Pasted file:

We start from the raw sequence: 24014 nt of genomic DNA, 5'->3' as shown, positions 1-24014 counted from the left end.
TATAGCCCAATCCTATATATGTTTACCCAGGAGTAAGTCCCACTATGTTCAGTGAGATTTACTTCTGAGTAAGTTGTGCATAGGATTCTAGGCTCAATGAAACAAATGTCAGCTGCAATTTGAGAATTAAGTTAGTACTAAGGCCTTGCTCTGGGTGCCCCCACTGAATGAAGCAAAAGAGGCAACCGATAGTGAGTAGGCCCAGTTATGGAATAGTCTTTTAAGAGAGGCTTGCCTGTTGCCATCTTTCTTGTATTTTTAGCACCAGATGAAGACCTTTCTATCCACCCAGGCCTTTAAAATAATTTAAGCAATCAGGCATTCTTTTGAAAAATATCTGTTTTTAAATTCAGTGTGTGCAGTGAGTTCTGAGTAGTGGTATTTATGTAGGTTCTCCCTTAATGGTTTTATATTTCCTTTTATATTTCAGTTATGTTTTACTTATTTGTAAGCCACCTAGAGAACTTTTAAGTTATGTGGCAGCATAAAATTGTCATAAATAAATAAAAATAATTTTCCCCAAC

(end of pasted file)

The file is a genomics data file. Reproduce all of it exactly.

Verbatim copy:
We start from the raw sequence: 24014 nt of genomic DNA, 5'->3' as shown, positions 1-24014 counted from the left end.
TATAGCCCAATCCTATATATGTTTACCCAGGAGTAAGTCCCACTATGTTCAGTGAGATTTACTTCTGAGTAAGTTGTGCATAGGATTCTAGGCTCAATGAAACAAATGTCAGCTGCAATTTGAGAATTAAGTTAGTACTAAGGCCTTGCTCTGGGTGCCCCCACTGAATGAAGCAAAAGAGGCAACCGATAGTGAGTAGGCCCAGTTATGGAATAGTCTTTTAAGAGAGGCTTGCCTGTTGCCATCTTTCTTGTATTTTTAGCACCAGATGAAGACCTTTCTATCCACCCAGGCCTTTAAAATAATTTAAGCAATCAGGCATTCTTTTGAAAAATATCTGTTTTTAAATTCAGTGTGTGCAGTGAGTTCTGAGTAGTGGTATTTATGTAGGTTCTCCCTTAATGGTTTTATATTTCCTTTTATATTTCAGTTATGTTTTACTTATTTGTAAGCCACCTAGAGAACTTTTAAGTTATGTGGCAGCATAAAATTGTCATAAATAAATAAAAATAATTTTCCCCAAC